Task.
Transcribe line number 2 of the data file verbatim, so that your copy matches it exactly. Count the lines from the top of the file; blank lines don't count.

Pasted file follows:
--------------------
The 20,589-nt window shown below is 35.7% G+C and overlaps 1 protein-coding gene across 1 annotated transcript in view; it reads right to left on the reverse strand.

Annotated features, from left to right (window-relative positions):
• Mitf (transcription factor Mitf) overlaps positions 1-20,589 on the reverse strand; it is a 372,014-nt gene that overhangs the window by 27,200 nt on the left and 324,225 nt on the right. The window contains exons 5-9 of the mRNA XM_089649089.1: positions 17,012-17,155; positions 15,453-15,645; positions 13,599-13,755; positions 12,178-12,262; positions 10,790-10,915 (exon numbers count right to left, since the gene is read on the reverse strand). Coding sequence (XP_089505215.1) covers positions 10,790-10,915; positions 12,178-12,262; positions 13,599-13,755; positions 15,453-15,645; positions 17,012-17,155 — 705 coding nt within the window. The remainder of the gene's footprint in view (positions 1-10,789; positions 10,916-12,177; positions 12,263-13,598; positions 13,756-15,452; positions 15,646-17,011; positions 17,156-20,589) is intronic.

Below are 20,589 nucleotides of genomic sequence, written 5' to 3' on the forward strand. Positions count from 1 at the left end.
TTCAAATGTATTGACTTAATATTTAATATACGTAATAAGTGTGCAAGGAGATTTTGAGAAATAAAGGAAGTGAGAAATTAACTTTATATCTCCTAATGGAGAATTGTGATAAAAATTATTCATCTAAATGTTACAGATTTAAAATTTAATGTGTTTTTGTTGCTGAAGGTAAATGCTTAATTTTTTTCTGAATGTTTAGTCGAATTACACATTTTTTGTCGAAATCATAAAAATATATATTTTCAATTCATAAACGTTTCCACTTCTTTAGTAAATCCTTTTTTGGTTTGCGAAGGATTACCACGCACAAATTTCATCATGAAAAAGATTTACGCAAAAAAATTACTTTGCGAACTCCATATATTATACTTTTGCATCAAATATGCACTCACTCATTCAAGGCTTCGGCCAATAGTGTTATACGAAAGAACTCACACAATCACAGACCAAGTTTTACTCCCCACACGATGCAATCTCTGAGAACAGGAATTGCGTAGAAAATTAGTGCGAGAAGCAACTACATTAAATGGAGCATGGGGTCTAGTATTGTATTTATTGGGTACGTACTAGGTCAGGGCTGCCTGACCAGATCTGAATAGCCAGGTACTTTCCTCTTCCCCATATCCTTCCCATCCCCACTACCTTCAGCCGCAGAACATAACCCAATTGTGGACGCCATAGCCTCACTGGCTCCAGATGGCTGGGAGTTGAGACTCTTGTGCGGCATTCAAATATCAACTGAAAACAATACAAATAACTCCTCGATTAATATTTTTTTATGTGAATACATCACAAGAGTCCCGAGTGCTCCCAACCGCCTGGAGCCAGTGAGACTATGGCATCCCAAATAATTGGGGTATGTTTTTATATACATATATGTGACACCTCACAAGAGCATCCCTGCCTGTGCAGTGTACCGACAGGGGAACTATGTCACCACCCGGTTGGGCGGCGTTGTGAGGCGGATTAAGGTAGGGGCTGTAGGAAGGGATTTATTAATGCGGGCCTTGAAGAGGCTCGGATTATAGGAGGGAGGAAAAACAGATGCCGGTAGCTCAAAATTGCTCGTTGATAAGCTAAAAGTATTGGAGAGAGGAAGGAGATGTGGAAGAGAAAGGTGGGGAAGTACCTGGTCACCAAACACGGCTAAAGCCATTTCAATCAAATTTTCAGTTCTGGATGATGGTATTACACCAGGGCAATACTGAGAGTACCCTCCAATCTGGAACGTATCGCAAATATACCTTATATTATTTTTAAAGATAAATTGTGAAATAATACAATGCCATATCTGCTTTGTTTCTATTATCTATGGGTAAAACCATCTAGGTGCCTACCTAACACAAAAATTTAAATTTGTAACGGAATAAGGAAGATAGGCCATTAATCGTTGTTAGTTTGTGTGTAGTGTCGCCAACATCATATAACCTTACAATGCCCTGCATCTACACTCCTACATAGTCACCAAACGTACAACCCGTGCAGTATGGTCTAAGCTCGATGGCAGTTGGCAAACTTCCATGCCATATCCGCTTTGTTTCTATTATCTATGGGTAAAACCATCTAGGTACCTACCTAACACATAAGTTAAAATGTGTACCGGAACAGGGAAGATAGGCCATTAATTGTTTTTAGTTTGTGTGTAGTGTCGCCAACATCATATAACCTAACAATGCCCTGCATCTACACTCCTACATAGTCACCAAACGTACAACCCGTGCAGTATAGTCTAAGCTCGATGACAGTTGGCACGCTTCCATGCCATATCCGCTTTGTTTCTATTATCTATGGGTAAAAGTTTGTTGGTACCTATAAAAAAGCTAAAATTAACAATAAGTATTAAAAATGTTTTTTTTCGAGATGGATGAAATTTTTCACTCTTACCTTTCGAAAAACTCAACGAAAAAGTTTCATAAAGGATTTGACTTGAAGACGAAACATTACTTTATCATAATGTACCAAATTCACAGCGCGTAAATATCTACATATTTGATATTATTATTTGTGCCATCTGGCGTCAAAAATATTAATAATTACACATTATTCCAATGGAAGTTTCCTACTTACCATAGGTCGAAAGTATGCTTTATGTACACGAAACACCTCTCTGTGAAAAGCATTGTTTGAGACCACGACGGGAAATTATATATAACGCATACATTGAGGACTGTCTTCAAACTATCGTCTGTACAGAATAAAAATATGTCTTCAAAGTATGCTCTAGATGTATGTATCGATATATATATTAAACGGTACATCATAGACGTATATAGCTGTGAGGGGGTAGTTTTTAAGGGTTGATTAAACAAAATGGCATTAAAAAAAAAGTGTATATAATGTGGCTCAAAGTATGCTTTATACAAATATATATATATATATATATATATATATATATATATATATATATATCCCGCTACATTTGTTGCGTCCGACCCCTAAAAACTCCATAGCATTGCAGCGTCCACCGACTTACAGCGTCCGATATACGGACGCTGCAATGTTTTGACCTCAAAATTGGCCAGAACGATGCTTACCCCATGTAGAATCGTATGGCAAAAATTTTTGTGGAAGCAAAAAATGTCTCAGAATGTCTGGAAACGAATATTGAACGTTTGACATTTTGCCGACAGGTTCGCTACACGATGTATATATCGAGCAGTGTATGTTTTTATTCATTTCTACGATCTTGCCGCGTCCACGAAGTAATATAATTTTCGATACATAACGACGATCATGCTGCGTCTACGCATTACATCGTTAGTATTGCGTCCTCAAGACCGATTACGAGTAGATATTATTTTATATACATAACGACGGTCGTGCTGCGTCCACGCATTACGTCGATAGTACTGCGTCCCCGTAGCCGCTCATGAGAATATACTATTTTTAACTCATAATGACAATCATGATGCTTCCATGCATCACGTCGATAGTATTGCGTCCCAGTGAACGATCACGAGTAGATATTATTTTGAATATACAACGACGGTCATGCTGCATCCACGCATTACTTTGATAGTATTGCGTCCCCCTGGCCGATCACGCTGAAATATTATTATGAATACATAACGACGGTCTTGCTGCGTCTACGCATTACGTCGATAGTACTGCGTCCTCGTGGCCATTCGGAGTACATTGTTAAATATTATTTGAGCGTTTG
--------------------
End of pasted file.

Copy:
Annotated features, from left to right (window-relative positions):